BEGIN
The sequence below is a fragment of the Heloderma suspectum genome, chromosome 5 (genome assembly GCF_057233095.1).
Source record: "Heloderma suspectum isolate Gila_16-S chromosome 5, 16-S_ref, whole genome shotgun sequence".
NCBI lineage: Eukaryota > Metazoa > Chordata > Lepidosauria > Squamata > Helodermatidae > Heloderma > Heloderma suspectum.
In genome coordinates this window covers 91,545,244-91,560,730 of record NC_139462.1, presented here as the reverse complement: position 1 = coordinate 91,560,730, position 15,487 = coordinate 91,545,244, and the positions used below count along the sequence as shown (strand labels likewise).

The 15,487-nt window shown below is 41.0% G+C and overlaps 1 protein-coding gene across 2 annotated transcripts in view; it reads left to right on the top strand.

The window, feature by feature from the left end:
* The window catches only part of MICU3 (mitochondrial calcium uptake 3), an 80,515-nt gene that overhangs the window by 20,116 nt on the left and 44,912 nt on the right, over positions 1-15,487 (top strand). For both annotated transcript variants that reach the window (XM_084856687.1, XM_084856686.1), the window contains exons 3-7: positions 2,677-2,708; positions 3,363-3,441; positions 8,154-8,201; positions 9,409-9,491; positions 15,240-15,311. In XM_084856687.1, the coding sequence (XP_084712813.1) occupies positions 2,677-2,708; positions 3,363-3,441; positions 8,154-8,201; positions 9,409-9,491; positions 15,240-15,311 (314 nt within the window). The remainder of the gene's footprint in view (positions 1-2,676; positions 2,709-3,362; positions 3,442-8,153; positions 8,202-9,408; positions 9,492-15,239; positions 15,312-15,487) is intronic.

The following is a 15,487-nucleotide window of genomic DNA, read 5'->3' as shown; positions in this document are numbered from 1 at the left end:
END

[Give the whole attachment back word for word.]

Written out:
The sequence below is a fragment of the Heloderma suspectum genome, chromosome 5 (genome assembly GCF_057233095.1).
Source record: "Heloderma suspectum isolate Gila_16-S chromosome 5, 16-S_ref, whole genome shotgun sequence".
NCBI lineage: Eukaryota > Metazoa > Chordata > Lepidosauria > Squamata > Helodermatidae > Heloderma > Heloderma suspectum.
In genome coordinates this window covers 91,545,244-91,560,730 of record NC_139462.1, presented here as the reverse complement: position 1 = coordinate 91,560,730, position 15,487 = coordinate 91,545,244, and the positions used below count along the sequence as shown (strand labels likewise).

The 15,487-nt window shown below is 41.0% G+C and overlaps 1 protein-coding gene across 2 annotated transcripts in view; it reads left to right on the top strand.

The window, feature by feature from the left end:
* The window catches only part of MICU3 (mitochondrial calcium uptake 3), an 80,515-nt gene that overhangs the window by 20,116 nt on the left and 44,912 nt on the right, over positions 1-15,487 (top strand). For both annotated transcript variants that reach the window (XM_084856687.1, XM_084856686.1), the window contains exons 3-7: positions 2,677-2,708; positions 3,363-3,441; positions 8,154-8,201; positions 9,409-9,491; positions 15,240-15,311. In XM_084856687.1, the coding sequence (XP_084712813.1) occupies positions 2,677-2,708; positions 3,363-3,441; positions 8,154-8,201; positions 9,409-9,491; positions 15,240-15,311 (314 nt within the window). The remainder of the gene's footprint in view (positions 1-2,676; positions 2,709-3,362; positions 3,442-8,153; positions 8,202-9,408; positions 9,492-15,239; positions 15,312-15,487) is intronic.

The following is a 15,487-nucleotide window of genomic DNA, read 5'->3' as shown; positions in this document are numbered from 1 at the left end: